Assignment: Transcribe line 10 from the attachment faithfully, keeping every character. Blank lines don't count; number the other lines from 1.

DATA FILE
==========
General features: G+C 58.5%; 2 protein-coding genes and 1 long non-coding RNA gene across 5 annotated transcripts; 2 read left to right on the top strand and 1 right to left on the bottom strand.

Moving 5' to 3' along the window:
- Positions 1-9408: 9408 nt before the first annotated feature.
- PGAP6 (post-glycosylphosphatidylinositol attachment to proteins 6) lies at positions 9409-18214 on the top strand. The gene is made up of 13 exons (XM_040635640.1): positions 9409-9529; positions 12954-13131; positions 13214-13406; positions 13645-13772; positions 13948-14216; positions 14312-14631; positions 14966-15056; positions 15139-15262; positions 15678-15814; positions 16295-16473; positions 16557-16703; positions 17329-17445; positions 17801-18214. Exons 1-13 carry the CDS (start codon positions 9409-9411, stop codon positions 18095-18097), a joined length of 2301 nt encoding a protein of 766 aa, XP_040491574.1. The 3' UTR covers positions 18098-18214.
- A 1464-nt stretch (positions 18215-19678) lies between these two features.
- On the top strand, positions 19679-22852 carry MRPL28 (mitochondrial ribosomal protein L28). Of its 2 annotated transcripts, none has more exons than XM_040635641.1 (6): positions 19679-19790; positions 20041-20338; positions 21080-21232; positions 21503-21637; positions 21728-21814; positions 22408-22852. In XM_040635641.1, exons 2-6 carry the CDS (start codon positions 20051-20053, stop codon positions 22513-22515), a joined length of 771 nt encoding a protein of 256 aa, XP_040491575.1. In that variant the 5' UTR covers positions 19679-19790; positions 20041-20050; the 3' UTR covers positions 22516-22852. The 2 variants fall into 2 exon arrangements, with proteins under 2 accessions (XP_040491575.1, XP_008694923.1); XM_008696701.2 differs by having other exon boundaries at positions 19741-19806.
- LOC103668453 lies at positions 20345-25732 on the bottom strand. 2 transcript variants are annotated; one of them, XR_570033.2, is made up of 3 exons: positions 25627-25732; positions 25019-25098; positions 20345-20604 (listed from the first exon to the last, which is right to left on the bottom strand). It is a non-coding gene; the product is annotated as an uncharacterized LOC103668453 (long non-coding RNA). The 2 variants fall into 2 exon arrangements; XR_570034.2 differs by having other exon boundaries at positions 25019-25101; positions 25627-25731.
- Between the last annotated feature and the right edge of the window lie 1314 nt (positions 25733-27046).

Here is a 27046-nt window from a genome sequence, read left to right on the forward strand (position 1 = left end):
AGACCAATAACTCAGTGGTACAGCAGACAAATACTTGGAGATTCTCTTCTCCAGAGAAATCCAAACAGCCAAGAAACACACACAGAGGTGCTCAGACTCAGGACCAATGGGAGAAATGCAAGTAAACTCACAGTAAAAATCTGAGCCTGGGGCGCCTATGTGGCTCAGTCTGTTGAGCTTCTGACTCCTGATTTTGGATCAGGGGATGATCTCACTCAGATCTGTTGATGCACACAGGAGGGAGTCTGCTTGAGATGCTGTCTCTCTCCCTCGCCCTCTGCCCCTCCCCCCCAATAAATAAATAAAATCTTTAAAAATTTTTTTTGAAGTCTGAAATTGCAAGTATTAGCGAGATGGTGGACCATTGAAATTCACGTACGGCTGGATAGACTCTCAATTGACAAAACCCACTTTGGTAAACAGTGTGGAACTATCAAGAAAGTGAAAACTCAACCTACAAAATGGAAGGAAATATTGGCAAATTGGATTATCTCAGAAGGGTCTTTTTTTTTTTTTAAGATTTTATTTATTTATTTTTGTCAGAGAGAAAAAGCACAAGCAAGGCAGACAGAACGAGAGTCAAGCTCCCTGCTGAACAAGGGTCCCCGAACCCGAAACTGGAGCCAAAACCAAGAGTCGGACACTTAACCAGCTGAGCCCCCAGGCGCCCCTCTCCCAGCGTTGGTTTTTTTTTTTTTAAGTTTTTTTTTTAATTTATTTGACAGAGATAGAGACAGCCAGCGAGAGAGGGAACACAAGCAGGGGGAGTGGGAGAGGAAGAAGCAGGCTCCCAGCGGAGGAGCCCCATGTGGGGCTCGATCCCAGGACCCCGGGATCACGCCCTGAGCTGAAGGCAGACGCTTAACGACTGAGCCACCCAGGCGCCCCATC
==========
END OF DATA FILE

AGACCAATAACTCAGTGGTACAGCAGACAAATACTTGGAGATTCTCTTCTCCAGAGAAATCCAAACAGCCAAGAAACACACACAGAGGTGCTCAGACTCAGGACCAATGGGAGAAATGCAAGTAAACTCACAGTAAAAATCTGAGCCTGGGGCGCCTATGTGGCTCAGTCTGTTGAGCTTCTGACTCCTGATTTTGGATCAGGGGATGATCTCACTCAGATCTGTTGATGCACACAGGAGGGAGTCTGCTTGAGATGCTGTCTCTCTCCCTCGCCCTCTGCCCCTCCCCCCCAATAAATAAATAAAATCTTTAAAAATTTTTTTTGAAGTCTGAAATTGCAAGTATTAGCGAGATGGTGGACCATTGAAATTCACGTACGGCTGGATAGACTCTCAATTGACAAAACCCACTTTGGTAAACAGTGTGGAACTATCAAGAAAGTGAAAACTCAACCTACAAAATGGAAGGAAATATTGGCAAATTGGATTATCTCAGAAGGGTCTTTTTTTTTTTTTAAGATTTTATTTATTTATTTTTGTCAGAGAGAAAAAGCACAAGCAAGGCAGACAGAACGAGAGTCAAGCTCCCTGCTGAACAAGGGTCCCCGAACCCGAAACTGGAGCCAAAACCAAGAGTCGGACACTTAACCAGCTGAGCCCCCAGGCGCCCCTCTCCCAGCGTTGGTTTTTTTTTTTTTAAGTTTTTTTTTTAATTTATTTGACAGAGATAGAGACAGCCAGCGAGAGAGGGAACACAAGCAGGGGGAGTGGGAGAGGAAGAAGCAGGCTCCCAGCGGAGGAGCCCCATGTGGGGCTCGATCCCAGGACCCCGGGATCACGCCCTGAGCTGAAGGCAGACGCTTAACGACTGAGCCACCCAGGCGCCCCATC